Deb Lyzenga, regional director for business solutions at West Michigan Works!, hopes an apprenticeship for sterile processing technicians can begin as early as this fall.

The agency is working with five care providers in a seven-county service area who are “extremely interested” in a program for sterile processing techs, Lyzenga said.

The current partners include Spectrum Health, Mercy Health in Grand Rapids and Muskegon, Metro Health, Cherry Street Health Services and Sparrow Ionia Hospital. A couple more hospitals in outlying areas around Grand Rapids also “are at the table talking,” she said.

Extending the apprenticeship model into other health care fields stems in part from the early success with the medical assistant program. Employers partnering on that program report working with students who “are more confident, experienced and reliable,” Lyzenga said.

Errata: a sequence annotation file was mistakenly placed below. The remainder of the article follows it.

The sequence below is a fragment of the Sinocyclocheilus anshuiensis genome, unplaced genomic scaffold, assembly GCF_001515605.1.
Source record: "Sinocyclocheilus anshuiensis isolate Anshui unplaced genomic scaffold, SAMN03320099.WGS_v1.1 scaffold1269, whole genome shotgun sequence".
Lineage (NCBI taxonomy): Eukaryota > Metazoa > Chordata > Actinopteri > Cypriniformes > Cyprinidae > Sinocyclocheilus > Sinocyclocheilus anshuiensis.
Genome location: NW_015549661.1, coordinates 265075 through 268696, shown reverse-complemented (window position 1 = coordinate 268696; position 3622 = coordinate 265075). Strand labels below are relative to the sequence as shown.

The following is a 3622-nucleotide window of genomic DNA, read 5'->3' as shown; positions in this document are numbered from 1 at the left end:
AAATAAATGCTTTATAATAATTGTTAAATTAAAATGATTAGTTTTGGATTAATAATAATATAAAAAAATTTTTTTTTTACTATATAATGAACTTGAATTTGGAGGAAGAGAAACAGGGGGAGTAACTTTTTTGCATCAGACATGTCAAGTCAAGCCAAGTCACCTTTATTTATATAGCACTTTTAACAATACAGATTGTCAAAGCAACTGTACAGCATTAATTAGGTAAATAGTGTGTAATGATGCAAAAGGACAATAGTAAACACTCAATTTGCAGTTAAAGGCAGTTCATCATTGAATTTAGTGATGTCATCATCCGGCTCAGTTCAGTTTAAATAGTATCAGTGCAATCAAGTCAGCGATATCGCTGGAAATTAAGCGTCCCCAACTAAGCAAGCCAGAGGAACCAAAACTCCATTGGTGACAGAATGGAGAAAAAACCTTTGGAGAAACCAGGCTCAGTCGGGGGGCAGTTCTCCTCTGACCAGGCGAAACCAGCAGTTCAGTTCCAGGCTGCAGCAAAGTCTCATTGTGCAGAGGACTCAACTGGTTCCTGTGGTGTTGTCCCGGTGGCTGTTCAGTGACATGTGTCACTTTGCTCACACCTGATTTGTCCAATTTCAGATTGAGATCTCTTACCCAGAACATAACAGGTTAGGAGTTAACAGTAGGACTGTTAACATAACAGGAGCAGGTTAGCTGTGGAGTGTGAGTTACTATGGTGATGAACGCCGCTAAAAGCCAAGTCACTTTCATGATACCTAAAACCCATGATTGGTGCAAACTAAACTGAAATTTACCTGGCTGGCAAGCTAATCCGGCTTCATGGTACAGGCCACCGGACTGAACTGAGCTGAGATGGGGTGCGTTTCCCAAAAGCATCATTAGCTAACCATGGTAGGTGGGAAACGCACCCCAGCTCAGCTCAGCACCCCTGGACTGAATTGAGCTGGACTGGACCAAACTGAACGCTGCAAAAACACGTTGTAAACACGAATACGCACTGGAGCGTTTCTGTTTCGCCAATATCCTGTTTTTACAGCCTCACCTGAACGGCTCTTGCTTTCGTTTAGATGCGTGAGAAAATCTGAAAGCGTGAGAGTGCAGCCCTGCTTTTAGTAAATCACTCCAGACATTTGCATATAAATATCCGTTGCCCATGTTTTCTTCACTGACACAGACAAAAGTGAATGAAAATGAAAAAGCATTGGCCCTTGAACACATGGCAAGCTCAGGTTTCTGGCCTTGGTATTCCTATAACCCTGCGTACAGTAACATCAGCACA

“The employers are finding that this model works and that the people that come out of the apprenticeship are better than what they see traditionally,” she said. “When that happens, they hop on and say, ‘What can we do next?’”

Medical assistants are a relatively high-demand profession in West Michigan. The 2016 Health Check report issued early this year by the Seidman College of Business at Grand Valley State University projects jobs for medical assistants to grow 15 percent from 2012 to 2022, with 746 annual job openings and just 151 graduates each year from area colleges.

The next apprenticeship cohort that begins this fall will expand to 36 students, Lyzenga said.


To address the demand, GRCC in the last year doubled its capacity to train medical assistants by partnering with West Michigan Works! for the apprenticeship and expanding its year-long program from 30 to 60 students per class, Witte said.